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Surfaces are a special class of topological spaces that crop up in many places in the world of mathematics. In this free course, you will learn to classify surfaces and will be introduced to such concepts as homeomorphism, orientability, the Euler characteristic and the classification theorem of compact surfaces.
After studying this course, you should be able to:
- explain the terms surface, surface in space, disc-like neighbourhood and half-disc-like neighbourhood
- explain the terms n-fold torus, torus with n holes, Möbius band and Klein bottle
- explain what is meant by the boundary of a surface, and determine the boundary number of a given surface with boundary
- construct certain compact surfaces from a polygon by identifying edges
- explain how a surface in space can be regarded as a topological space.
- Current section: Introduction
- Learning outcomes
- 1 Topological spaces and homeomorphism
- 2 Examples of surfaces
- 2.1 Surfaces in space
- 2.2 Surfaces in space
- 2.3 Paper-and-glue constructions
- 2.4 Homeomorphic surfaces
- 2.5 Defining surfaces
- 3 The orientability of surfaces
- 4 The Euler characteristic
- 5 Edge identifications
- Keep on learning
Study this free course
Enrol to access the full course, get recognition for the skills you learn, track your progress and on completion gain a statement of participation to demonstrate your learning to others. Make your learning visible!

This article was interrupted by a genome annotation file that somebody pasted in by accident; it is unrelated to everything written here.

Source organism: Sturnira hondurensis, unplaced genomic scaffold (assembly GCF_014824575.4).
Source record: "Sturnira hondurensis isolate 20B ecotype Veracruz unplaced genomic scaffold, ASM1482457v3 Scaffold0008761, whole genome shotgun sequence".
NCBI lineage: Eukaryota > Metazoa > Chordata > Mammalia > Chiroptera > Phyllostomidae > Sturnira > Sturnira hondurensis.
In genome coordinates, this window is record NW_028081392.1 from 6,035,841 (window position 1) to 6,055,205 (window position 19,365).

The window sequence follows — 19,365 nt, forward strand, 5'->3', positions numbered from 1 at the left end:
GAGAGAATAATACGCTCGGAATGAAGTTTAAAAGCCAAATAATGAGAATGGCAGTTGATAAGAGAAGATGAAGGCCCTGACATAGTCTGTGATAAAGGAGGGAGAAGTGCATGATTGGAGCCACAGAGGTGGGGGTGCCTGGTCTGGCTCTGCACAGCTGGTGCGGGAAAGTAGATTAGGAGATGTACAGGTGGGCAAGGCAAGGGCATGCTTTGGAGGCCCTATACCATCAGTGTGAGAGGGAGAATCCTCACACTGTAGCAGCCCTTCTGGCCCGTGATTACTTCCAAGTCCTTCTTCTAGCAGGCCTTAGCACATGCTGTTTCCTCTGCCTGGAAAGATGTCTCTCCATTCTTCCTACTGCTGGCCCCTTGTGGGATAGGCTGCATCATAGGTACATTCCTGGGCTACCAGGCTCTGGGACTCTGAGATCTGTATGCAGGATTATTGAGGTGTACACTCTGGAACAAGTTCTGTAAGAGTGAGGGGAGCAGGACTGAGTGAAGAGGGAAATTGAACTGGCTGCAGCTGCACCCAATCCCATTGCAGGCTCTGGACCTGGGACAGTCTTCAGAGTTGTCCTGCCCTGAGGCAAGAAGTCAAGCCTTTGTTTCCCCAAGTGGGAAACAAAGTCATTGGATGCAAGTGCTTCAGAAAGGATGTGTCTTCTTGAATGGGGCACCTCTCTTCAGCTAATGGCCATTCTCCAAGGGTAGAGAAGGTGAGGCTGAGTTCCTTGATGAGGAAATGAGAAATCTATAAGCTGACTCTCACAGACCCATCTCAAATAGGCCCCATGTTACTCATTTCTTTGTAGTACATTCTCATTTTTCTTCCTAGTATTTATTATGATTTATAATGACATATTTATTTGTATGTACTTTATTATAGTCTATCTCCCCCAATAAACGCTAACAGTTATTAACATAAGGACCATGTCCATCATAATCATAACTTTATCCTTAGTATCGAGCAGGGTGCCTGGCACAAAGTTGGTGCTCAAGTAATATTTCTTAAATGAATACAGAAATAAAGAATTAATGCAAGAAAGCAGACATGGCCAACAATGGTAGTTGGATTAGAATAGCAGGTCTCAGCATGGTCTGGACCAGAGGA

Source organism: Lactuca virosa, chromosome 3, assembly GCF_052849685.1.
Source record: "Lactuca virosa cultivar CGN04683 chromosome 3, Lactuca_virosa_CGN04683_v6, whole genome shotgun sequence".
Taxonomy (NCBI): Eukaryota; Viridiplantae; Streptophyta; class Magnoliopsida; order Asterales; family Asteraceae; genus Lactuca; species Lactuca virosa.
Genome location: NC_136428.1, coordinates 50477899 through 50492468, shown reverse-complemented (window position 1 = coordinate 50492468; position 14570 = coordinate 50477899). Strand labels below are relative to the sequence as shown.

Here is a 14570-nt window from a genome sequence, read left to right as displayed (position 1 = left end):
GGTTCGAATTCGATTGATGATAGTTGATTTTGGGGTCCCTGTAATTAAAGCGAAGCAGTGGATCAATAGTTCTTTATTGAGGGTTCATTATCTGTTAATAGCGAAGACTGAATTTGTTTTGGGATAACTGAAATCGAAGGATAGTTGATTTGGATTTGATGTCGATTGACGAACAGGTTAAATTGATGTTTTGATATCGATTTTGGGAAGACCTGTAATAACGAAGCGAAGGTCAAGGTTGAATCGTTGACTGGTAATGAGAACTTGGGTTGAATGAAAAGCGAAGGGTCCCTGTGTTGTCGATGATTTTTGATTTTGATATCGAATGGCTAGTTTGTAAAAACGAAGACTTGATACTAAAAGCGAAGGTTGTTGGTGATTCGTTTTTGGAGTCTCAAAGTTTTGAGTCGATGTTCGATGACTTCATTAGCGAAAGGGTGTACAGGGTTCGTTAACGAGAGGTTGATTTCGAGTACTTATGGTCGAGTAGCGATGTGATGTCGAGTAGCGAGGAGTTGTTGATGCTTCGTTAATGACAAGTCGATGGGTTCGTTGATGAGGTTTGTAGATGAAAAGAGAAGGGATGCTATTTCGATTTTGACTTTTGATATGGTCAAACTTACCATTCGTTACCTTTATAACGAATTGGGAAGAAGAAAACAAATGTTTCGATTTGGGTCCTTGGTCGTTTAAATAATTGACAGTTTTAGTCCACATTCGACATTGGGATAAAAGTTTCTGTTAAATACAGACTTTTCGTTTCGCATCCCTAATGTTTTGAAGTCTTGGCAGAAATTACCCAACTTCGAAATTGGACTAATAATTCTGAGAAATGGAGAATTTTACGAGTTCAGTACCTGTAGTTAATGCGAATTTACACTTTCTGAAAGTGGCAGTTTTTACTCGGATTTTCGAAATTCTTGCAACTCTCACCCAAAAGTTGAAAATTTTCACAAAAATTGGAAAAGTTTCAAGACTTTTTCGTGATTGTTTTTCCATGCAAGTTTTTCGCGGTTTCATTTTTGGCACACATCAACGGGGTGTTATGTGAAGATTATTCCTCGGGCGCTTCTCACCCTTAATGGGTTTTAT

This course is concerned with a special class of topological spaces called surfaces. Common examples of surfaces are the sphere and the cylinder; less common, though probably still familiar, are the torus and the Möbius band. Other surfaces, such as the projective plane and the Klein bottle, may be unfamiliar, but they crop up in many places in mathematics. Our aim is to classify surfaces – that is, to produce criteria that allow us to determine whether two given surfaces are homeomorphic.
This OpenLearn course provides a sample of Level 3 study in
This free course includes adapted extracts from an Open University course which is no longer available to new students. If you found this interesting you could explore more free Mathematics courses or view the range of currently available OU Mathematics courses.
Copyright & revisions
Originally published: Thursday, 18th August 2011
Last updated on: Monday, 22nd February 2016
- Creative-Commons: The Open University is proud to release this free course under a Creative Commons licence. However, any third-party materials featured within it are used with permission and are not ours to give away. These materials are not subject to the Creative Commons licence. See terms and conditions. Full details can be found in the Acknowledgements and our FAQs section.
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